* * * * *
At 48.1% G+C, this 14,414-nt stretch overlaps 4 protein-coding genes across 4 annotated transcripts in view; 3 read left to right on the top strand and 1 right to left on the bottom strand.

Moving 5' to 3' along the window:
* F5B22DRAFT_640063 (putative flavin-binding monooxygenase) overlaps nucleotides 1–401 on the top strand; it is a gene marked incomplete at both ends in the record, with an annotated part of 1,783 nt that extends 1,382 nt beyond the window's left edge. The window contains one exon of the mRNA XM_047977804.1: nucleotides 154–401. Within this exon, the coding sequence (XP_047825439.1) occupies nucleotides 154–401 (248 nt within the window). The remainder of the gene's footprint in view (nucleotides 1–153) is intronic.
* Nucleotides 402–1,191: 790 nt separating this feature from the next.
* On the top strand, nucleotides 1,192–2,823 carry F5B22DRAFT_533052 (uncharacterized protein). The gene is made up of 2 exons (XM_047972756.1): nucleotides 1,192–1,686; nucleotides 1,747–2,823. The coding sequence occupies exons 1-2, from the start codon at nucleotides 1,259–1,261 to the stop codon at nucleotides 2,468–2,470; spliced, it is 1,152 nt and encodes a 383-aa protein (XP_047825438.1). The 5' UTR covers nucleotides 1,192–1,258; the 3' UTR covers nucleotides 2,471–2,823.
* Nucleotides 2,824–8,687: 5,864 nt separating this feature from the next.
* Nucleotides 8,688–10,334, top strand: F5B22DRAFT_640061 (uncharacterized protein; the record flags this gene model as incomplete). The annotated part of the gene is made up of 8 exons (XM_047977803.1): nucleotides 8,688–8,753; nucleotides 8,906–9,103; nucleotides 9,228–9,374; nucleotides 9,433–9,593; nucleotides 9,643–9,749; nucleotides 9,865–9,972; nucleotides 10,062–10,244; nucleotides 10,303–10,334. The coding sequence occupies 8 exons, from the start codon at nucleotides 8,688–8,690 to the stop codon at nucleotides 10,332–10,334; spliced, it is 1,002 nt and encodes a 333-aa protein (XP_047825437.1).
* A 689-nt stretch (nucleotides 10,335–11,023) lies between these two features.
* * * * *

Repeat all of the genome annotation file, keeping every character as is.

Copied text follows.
At 48.1% G+C, this 14,414-nt stretch overlaps 4 protein-coding genes across 4 annotated transcripts in view; 3 read left to right on the top strand and 1 right to left on the bottom strand.

Moving 5' to 3' along the window:
* F5B22DRAFT_640063 (putative flavin-binding monooxygenase) overlaps nucleotides 1–401 on the top strand; it is a gene marked incomplete at both ends in the record, with an annotated part of 1,783 nt that extends 1,382 nt beyond the window's left edge. The window contains one exon of the mRNA XM_047977804.1: nucleotides 154–401. Within this exon, the coding sequence (XP_047825439.1) occupies nucleotides 154–401 (248 nt within the window). The remainder of the gene's footprint in view (nucleotides 1–153) is intronic.
* Nucleotides 402–1,191: 790 nt separating this feature from the next.
* On the top strand, nucleotides 1,192–2,823 carry F5B22DRAFT_533052 (uncharacterized protein). The gene is made up of 2 exons (XM_047972756.1): nucleotides 1,192–1,686; nucleotides 1,747–2,823. The coding sequence occupies exons 1-2, from the start codon at nucleotides 1,259–1,261 to the stop codon at nucleotides 2,468–2,470; spliced, it is 1,152 nt and encodes a 383-aa protein (XP_047825438.1). The 5' UTR covers nucleotides 1,192–1,258; the 3' UTR covers nucleotides 2,471–2,823.
* Nucleotides 2,824–8,687: 5,864 nt separating this feature from the next.
* Nucleotides 8,688–10,334, top strand: F5B22DRAFT_640061 (uncharacterized protein; the record flags this gene model as incomplete). The annotated part of the gene is made up of 8 exons (XM_047977803.1): nucleotides 8,688–8,753; nucleotides 8,906–9,103; nucleotides 9,228–9,374; nucleotides 9,433–9,593; nucleotides 9,643–9,749; nucleotides 9,865–9,972; nucleotides 10,062–10,244; nucleotides 10,303–10,334. The coding sequence occupies 8 exons, from the start codon at nucleotides 8,688–8,690 to the stop codon at nucleotides 10,332–10,334; spliced, it is 1,002 nt and encodes a 333-aa protein (XP_047825437.1).
* A 689-nt stretch (nucleotides 10,335–11,023) lies between these two features.